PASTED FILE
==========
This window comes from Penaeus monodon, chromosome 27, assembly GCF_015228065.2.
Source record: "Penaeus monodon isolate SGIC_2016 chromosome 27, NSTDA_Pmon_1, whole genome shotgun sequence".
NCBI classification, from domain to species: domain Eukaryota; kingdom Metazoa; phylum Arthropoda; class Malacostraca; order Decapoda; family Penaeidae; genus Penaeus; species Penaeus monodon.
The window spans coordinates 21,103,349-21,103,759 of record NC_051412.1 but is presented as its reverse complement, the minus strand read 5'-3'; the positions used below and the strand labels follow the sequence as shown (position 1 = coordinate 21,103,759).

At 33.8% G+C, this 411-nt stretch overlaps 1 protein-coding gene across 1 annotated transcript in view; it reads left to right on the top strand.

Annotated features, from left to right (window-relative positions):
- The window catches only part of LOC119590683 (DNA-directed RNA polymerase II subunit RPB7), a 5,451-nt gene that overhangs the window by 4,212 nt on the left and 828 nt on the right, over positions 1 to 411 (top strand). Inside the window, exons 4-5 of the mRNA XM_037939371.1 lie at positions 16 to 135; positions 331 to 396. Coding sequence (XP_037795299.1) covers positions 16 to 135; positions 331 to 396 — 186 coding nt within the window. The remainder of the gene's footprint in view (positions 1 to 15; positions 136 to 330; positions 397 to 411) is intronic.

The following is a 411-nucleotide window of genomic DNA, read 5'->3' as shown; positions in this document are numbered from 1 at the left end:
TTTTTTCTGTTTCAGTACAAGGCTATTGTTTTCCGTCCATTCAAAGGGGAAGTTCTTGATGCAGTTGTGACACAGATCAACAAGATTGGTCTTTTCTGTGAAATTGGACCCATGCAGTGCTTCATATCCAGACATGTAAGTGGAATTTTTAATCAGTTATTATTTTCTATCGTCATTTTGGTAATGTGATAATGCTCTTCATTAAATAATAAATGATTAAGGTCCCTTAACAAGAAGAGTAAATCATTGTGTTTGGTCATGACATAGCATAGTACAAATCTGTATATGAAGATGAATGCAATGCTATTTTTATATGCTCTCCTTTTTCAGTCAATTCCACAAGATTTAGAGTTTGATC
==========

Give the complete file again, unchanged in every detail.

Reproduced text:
This window comes from Penaeus monodon, chromosome 27, assembly GCF_015228065.2.
Source record: "Penaeus monodon isolate SGIC_2016 chromosome 27, NSTDA_Pmon_1, whole genome shotgun sequence".
NCBI classification, from domain to species: domain Eukaryota; kingdom Metazoa; phylum Arthropoda; class Malacostraca; order Decapoda; family Penaeidae; genus Penaeus; species Penaeus monodon.
The window spans coordinates 21,103,349-21,103,759 of record NC_051412.1 but is presented as its reverse complement, the minus strand read 5'-3'; the positions used below and the strand labels follow the sequence as shown (position 1 = coordinate 21,103,759).

At 33.8% G+C, this 411-nt stretch overlaps 1 protein-coding gene across 1 annotated transcript in view; it reads left to right on the top strand.

Annotated features, from left to right (window-relative positions):
- The window catches only part of LOC119590683 (DNA-directed RNA polymerase II subunit RPB7), a 5,451-nt gene that overhangs the window by 4,212 nt on the left and 828 nt on the right, over positions 1 to 411 (top strand). Inside the window, exons 4-5 of the mRNA XM_037939371.1 lie at positions 16 to 135; positions 331 to 396. Coding sequence (XP_037795299.1) covers positions 16 to 135; positions 331 to 396 — 186 coding nt within the window. The remainder of the gene's footprint in view (positions 1 to 15; positions 136 to 330; positions 397 to 411) is intronic.

The following is a 411-nucleotide window of genomic DNA, read 5'->3' as shown; positions in this document are numbered from 1 at the left end:
TTTTTTCTGTTTCAGTACAAGGCTATTGTTTTCCGTCCATTCAAAGGGGAAGTTCTTGATGCAGTTGTGACACAGATCAACAAGATTGGTCTTTTCTGTGAAATTGGACCCATGCAGTGCTTCATATCCAGACATGTAAGTGGAATTTTTAATCAGTTATTATTTTCTATCGTCATTTTGGTAATGTGATAATGCTCTTCATTAAATAATAAATGATTAAGGTCCCTTAACAAGAAGAGTAAATCATTGTGTTTGGTCATGACATAGCATAGTACAAATCTGTATATGAAGATGAATGCAATGCTATTTTTATATGCTCTCCTTTTTCAGTCAATTCCACAAGATTTAGAGTTTGATC